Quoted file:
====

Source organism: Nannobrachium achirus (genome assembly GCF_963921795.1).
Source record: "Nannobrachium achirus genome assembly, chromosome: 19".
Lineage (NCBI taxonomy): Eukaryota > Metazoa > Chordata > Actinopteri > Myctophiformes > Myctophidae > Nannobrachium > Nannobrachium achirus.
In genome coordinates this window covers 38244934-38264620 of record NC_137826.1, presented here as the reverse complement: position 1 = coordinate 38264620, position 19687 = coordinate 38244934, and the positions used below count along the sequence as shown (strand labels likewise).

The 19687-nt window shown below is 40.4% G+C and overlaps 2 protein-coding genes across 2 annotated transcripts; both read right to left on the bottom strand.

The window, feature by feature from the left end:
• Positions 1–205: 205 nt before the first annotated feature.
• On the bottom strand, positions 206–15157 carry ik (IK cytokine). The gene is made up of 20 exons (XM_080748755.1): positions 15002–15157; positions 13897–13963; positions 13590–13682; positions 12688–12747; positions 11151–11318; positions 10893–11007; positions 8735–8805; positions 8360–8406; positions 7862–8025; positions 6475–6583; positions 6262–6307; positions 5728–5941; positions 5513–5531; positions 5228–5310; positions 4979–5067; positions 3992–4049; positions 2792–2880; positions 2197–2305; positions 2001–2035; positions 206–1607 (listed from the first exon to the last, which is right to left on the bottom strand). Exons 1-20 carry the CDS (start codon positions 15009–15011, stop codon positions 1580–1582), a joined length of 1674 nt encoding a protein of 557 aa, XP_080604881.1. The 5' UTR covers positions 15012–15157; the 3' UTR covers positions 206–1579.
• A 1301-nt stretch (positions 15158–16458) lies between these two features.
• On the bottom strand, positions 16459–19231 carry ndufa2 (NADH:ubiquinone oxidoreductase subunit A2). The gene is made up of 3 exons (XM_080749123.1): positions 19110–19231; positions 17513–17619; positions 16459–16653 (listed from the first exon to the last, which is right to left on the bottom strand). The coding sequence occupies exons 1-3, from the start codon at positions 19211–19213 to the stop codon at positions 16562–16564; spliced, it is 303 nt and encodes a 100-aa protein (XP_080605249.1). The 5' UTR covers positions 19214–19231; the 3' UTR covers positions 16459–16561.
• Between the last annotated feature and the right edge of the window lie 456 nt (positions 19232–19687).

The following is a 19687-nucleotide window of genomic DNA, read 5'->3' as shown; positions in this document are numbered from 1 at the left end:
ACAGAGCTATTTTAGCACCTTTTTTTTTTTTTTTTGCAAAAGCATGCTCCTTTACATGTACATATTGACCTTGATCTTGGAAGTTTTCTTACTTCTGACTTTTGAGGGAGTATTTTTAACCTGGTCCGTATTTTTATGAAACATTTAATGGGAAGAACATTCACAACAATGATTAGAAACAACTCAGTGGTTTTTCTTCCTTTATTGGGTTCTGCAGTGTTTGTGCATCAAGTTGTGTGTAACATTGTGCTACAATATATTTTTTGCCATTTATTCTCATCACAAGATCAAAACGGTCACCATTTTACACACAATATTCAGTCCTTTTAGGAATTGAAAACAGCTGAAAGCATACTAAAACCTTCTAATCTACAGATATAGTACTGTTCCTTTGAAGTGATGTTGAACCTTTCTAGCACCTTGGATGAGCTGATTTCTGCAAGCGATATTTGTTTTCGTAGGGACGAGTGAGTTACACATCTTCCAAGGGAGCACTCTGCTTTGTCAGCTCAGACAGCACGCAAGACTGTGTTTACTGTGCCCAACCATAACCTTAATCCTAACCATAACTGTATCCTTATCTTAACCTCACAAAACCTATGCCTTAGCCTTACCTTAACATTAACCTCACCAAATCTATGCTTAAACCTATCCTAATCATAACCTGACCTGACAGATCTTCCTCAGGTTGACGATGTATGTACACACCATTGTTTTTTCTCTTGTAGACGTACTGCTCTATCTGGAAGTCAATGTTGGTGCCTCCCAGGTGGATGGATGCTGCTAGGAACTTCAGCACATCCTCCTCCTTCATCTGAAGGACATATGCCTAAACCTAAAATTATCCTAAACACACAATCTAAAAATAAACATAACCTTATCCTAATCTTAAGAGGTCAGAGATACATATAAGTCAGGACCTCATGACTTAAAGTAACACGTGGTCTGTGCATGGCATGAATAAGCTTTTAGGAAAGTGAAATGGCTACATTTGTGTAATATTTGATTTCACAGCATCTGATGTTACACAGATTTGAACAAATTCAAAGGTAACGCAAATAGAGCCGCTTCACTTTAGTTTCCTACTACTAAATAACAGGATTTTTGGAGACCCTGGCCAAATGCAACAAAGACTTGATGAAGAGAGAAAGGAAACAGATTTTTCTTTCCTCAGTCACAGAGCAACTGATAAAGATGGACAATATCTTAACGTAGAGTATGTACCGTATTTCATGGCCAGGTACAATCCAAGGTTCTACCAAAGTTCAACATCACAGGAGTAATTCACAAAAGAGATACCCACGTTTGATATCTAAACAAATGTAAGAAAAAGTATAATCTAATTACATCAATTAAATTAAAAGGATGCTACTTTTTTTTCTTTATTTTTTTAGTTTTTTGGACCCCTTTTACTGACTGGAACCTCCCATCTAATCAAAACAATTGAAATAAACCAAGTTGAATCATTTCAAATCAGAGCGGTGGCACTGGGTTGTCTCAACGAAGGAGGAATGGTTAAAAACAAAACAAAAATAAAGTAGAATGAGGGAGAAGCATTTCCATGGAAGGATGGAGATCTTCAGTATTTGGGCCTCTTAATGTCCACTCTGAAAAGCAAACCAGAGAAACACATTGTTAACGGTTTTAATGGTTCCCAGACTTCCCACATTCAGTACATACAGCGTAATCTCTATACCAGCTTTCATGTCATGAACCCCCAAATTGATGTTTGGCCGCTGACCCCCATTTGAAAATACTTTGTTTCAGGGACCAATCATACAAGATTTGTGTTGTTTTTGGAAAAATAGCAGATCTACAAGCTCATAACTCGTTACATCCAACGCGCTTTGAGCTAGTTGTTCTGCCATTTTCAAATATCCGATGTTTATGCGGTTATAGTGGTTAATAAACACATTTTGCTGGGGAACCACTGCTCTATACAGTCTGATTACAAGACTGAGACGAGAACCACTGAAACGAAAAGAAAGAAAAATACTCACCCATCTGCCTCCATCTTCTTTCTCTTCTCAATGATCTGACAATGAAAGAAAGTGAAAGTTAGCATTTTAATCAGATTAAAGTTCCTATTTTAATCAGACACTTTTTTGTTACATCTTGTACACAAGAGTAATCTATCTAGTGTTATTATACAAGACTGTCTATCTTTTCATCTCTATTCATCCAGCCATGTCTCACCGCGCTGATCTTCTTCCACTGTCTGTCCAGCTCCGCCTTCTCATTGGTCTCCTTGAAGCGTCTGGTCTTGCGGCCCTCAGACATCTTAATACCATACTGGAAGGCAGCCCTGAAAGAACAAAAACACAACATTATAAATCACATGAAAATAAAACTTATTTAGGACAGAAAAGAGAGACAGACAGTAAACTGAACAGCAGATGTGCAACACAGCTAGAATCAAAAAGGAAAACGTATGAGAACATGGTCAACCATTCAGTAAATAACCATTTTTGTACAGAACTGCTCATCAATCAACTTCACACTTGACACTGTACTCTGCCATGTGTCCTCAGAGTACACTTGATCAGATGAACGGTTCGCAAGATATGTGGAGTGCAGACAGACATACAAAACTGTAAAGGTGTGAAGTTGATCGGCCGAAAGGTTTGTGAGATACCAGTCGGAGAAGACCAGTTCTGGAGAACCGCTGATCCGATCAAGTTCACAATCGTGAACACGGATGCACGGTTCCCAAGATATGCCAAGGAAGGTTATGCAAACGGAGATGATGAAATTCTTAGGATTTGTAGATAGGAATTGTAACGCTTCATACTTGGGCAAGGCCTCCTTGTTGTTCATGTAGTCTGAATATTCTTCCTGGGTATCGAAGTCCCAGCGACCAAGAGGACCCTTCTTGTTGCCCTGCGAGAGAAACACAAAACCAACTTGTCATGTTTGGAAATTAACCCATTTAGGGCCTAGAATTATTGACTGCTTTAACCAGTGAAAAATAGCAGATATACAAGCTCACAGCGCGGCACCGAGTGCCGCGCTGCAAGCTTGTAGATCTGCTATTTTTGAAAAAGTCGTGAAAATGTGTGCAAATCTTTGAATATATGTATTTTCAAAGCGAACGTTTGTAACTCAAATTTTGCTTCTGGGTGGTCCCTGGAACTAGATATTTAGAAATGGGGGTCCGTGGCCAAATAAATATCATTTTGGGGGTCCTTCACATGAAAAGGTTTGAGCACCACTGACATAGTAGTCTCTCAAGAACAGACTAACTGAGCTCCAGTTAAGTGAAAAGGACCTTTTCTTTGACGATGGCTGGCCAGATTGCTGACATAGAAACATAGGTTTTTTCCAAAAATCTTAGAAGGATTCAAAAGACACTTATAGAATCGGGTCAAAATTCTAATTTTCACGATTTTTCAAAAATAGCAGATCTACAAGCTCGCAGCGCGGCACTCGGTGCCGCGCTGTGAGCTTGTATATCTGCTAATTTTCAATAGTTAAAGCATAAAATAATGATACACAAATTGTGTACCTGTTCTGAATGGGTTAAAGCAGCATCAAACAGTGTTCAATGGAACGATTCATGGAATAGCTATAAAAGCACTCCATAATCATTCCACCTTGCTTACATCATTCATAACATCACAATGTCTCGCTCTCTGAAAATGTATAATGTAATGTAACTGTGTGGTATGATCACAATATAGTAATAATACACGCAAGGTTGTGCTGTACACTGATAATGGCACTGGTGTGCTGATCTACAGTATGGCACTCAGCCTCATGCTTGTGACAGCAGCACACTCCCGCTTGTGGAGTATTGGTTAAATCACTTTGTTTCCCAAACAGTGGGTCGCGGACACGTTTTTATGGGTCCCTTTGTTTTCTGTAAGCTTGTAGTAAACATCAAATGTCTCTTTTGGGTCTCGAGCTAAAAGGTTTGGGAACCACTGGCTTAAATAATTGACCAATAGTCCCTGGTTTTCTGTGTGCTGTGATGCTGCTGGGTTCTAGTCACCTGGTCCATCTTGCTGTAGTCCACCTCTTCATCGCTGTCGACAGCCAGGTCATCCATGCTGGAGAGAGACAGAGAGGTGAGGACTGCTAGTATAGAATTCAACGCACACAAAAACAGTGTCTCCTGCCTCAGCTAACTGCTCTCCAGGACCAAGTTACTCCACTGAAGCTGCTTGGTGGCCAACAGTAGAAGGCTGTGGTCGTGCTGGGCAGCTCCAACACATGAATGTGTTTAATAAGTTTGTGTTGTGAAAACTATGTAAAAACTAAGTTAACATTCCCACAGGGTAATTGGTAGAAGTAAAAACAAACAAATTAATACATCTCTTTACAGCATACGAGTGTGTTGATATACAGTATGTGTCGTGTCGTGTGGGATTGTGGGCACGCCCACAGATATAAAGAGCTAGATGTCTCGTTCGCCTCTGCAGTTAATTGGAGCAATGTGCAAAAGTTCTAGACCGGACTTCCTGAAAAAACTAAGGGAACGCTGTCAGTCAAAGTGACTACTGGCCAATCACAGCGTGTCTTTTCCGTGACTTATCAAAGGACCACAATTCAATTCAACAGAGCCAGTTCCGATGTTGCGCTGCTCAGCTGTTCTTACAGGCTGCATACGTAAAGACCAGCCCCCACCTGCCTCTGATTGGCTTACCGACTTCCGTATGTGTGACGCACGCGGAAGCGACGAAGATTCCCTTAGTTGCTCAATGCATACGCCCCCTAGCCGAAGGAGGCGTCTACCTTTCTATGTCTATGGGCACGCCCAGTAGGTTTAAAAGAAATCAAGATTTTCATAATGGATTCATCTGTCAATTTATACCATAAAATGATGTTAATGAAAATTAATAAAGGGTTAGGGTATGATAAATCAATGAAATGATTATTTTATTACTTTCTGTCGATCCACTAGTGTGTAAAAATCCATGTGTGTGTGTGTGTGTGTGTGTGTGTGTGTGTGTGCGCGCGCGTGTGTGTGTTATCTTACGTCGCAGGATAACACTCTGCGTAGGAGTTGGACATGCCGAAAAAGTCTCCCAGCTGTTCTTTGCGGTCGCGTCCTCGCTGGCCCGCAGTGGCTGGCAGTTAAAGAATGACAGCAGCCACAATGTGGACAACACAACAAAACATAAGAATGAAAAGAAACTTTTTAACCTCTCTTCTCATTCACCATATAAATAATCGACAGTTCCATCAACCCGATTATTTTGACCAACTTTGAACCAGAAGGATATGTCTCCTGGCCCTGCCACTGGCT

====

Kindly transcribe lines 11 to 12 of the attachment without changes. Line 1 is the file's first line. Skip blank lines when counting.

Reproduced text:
• Between the last annotated feature and the right edge of the window lie 456 nt (positions 19232–19687).

The following is a 19687-nucleotide window of genomic DNA, read 5'->3' as shown; positions in this document are numbered from 1 at the left end: